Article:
A few years ago when I began working with sweet potatoes, I preferred to grow out the slips from sweet potatoes cut halfway in a jar. However, as I have experimented with different techniques I have found that starting sweet potatoes in sand or soil is much faster, howbeit a bit more complicated.
|Putting Sweet potatoes out for transplants
|Placing the sweet potatoes in the Garden
|Purple Sweet Potatoes for Slips
So – what makes starting sweet potato slips in the garden tricky? Disease, nematodes, and various other factors have led to farmers to grow out small plants (or slips) from sweet potatoes rather than planting the tubers themselves. Transplanting sweet potato slips can be a rather simple process in a very moderate climate (where sweet potatoes do not grow well). In contrast, in hot southern climates (where sweet potatoes grow very well) transplanting can be much more difficult. This is because by the time the slips are ready to plant in May the 100ᵒ Fahrenheit (38ᵒ Celsius) daytime heat cooks the roots of the sweet potatoes down through the first 6 inches of soil. This means that either the roots must be very long or the plants must be given additional care until they establish themselves.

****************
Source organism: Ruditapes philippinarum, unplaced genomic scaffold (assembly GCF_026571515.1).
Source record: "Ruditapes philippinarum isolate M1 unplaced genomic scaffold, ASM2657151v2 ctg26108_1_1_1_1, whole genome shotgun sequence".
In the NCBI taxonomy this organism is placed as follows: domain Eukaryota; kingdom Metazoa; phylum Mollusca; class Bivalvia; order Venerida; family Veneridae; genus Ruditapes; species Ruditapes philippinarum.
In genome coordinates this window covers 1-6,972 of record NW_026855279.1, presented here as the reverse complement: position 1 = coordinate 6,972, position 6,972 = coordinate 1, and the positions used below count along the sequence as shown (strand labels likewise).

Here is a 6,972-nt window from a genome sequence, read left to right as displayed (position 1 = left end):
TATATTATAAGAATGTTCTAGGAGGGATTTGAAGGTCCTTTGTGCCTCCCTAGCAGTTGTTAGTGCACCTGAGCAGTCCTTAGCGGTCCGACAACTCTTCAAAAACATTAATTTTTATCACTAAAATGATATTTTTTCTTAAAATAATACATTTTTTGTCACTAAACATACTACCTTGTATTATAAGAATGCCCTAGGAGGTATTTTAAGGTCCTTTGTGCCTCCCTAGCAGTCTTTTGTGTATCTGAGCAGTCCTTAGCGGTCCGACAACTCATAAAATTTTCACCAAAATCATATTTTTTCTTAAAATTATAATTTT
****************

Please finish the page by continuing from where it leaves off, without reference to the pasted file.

|All Purple Sweet Potato Slips
My experience this last month with growing and transplanting sweet potato vines has taught me that transplanting slips requires timing, hardening off, and recovery time. By timing I mean that I have found that it helps to transplant the slips in the evening. By doing this, it gives the roots a little more time to enjoy cool soil before the sun and heat begin to stress the plant. In very hot climates sweet potato slips need to be hardened off before they are exposed to the full sun. Until the plants stop wilting, temporary shading really helps to give the roots time to grow and helps to “harden off” the plant. Even with planting at night and shading, it may still take several weeks until sweet potato slips are ready for the intense heat of the Arizona sun.
|Sweet Potato Slips recovering
|More recovering Sweet Potato Slips
One other nonconventional means of transplanting sweet potatoes is the growing of sweet potato slips from tubers in the garden, then removing the tubers from the garden. This is the opposite idea of transplanting slips. With this method I mark (with a stick or some other marker) where I want to plant a very healthy disease-free sweet potato. Then, I put the sweet potato in the ground and cover it with garden soil. I then water it, just as she would any other plant in the garden. Next, I wait until the sweet potato grows out and the plant becomes established. Once the plant is about 18” long, then you carefully poke around for the potato and (with a fingernail or another sharp object) I remove any vines from the potato. Then I pull out the original sweet potato and fill in the hole with soil. With this method, you have to be very careful to keep from disturbing the roots of the growing slips. By doing this, you can keep from losing the 2-3 weeks of shock and recovery required when transplanting the sweet potato slips.
|Several weeks later - the vines have recovered
|Sweet Potatoes Started in the Garden - with tubers removed